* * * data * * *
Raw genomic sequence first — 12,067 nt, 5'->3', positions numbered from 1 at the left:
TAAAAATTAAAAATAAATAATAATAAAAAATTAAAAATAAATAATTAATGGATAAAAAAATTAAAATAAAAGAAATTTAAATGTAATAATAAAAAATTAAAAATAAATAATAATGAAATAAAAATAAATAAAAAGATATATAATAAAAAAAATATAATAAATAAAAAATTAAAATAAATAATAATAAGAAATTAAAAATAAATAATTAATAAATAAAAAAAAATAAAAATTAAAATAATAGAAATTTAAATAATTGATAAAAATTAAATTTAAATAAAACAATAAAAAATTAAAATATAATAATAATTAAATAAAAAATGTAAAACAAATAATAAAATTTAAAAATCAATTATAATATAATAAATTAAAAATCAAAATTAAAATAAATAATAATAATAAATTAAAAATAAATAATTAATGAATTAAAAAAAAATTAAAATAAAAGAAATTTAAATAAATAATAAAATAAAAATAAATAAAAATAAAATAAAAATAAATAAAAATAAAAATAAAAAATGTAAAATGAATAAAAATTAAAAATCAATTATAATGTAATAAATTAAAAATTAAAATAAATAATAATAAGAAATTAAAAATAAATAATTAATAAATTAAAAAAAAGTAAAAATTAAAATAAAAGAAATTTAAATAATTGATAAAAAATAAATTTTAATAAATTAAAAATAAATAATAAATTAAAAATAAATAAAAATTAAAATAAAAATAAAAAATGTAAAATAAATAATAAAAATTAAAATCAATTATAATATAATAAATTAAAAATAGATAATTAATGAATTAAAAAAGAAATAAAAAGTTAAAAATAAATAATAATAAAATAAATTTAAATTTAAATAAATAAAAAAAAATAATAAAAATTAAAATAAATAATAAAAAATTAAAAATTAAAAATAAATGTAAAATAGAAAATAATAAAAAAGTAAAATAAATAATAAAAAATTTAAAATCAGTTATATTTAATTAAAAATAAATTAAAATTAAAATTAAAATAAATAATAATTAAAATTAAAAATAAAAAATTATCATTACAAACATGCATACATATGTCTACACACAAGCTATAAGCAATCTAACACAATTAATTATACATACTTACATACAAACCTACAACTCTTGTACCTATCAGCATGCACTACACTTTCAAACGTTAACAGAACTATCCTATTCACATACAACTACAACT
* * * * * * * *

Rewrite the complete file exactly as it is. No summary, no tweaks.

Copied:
Raw genomic sequence first — 12,067 nt, 5'->3', positions numbered from 1 at the left:
TAAAAATTAAAAATAAATAATAATAAAAAATTAAAAATAAATAATTAATGGATAAAAAAATTAAAATAAAAGAAATTTAAATGTAATAATAAAAAATTAAAAATAAATAATAATGAAATAAAAATAAATAAAAAGATATATAATAAAAAAAATATAATAAATAAAAAATTAAAATAAATAATAATAAGAAATTAAAAATAAATAATTAATAAATAAAAAAAAATAAAAATTAAAATAATAGAAATTTAAATAATTGATAAAAATTAAATTTAAATAAAACAATAAAAAATTAAAATATAATAATAATTAAATAAAAAATGTAAAACAAATAATAAAATTTAAAAATCAATTATAATATAATAAATTAAAAATCAAAATTAAAATAAATAATAATAATAAATTAAAAATAAATAATTAATGAATTAAAAAAAAATTAAAATAAAAGAAATTTAAATAAATAATAAAATAAAAATAAATAAAAATAAAATAAAAATAAATAAAAATAAAAATAAAAAATGTAAAATGAATAAAAATTAAAAATCAATTATAATGTAATAAATTAAAAATTAAAATAAATAATAATAAGAAATTAAAAATAAATAATTAATAAATTAAAAAAAAGTAAAAATTAAAATAAAAGAAATTTAAATAATTGATAAAAAATAAATTTTAATAAATTAAAAATAAATAATAAATTAAAAATAAATAAAAATTAAAATAAAAATAAAAAATGTAAAATAAATAATAAAAATTAAAATCAATTATAATATAATAAATTAAAAATAGATAATTAATGAATTAAAAAAGAAATAAAAAGTTAAAAATAAATAATAATAAAATAAATTTAAATTTAAATAAATAAAAAAAAATAATAAAAATTAAAATAAATAATAAAAAATTAAAAATTAAAAATAAATGTAAAATAGAAAATAATAAAAAAGTAAAATAAATAATAAAAAATTTAAAATCAGTTATATTTAATTAAAAATAAATTAAAATTAAAATTAAAATAAATAATAATTAAAATTAAAAATAAAAAATTATCATTACAAACATGCATACATATGTCTACACACAAGCTATAAGCAATCTAACACAATTAATTATACATACTTACATACAAACCTACAACTCTTGTACCTATCAGCATGCACTACACTTTCAAACGTTAACAGAACTATCCTATTCACATACAACTACAACT